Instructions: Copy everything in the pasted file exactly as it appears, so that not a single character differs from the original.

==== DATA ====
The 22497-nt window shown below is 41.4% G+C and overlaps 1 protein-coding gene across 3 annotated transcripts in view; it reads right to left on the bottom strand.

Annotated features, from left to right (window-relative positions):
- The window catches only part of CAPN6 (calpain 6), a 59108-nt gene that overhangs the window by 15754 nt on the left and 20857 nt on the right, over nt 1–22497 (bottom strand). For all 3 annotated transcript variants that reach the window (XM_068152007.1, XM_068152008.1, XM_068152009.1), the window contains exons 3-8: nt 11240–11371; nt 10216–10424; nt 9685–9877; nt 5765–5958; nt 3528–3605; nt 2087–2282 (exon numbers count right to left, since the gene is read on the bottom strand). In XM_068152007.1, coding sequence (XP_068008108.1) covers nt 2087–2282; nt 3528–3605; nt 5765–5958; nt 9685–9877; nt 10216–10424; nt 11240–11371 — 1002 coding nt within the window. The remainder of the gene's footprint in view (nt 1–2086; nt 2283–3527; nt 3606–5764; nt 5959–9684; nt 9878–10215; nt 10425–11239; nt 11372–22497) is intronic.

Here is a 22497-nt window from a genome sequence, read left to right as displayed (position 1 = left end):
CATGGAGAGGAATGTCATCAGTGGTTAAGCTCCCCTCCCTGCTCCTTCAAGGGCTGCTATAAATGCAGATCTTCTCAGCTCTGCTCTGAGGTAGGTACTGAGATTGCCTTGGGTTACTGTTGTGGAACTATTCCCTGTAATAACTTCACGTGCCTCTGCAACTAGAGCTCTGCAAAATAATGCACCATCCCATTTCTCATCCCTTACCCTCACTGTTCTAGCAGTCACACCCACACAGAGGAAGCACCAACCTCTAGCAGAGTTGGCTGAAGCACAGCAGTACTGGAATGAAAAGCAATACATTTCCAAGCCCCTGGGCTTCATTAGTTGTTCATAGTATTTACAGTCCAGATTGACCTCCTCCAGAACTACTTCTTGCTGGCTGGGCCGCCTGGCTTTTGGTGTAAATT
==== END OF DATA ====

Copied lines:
The 22497-nt window shown below is 41.4% G+C and overlaps 1 protein-coding gene across 3 annotated transcripts in view; it reads right to left on the bottom strand.

Annotated features, from left to right (window-relative positions):
- The window catches only part of CAPN6 (calpain 6), a 59108-nt gene that overhangs the window by 15754 nt on the left and 20857 nt on the right, over nt 1–22497 (bottom strand). For all 3 annotated transcript variants that reach the window (XM_068152007.1, XM_068152008.1, XM_068152009.1), the window contains exons 3-8: nt 11240–11371; nt 10216–10424; nt 9685–9877; nt 5765–5958; nt 3528–3605; nt 2087–2282 (exon numbers count right to left, since the gene is read on the bottom strand). In XM_068152007.1, coding sequence (XP_068008108.1) covers nt 2087–2282; nt 3528–3605; nt 5765–5958; nt 9685–9877; nt 10216–10424; nt 11240–11371 — 1002 coding nt within the window. The remainder of the gene's footprint in view (nt 1–2086; nt 2283–3527; nt 3606–5764; nt 5959–9684; nt 9878–10215; nt 10425–11239; nt 11372–22497) is intronic.

Here is a 22497-nt window from a genome sequence, read left to right as displayed (position 1 = left end):
CATGGAGAGGAATGTCATCAGTGGTTAAGCTCCCCTCCCTGCTCCTTCAAGGGCTGCTATAAATGCAGATCTTCTCAGCTCTGCTCTGAGGTAGGTACTGAGATTGCCTTGGGTTACTGTTGTGGAACTATTCCCTGTAATAACTTCACGTGCCTCTGCAACTAGAGCTCTGCAAAATAATGCACCATCCCATTTCTCATCCCTTACCCTCACTGTTCTAGCAGTCACACCCACACAGAGGAAGCACCAACCTCTAGCAGAGTTGGCTGAAGCACAGCAGTACTGGAATGAAAAGCAATACATTTCCAAGCCCCTGGGCTTCATTAGTTGTTCATAGTATTTACAGTCCAGATTGACCTCCTCCAGAACTACTTCTTGCTGGCTGGGCCGCCTGGCTTTTGGTGTAAATT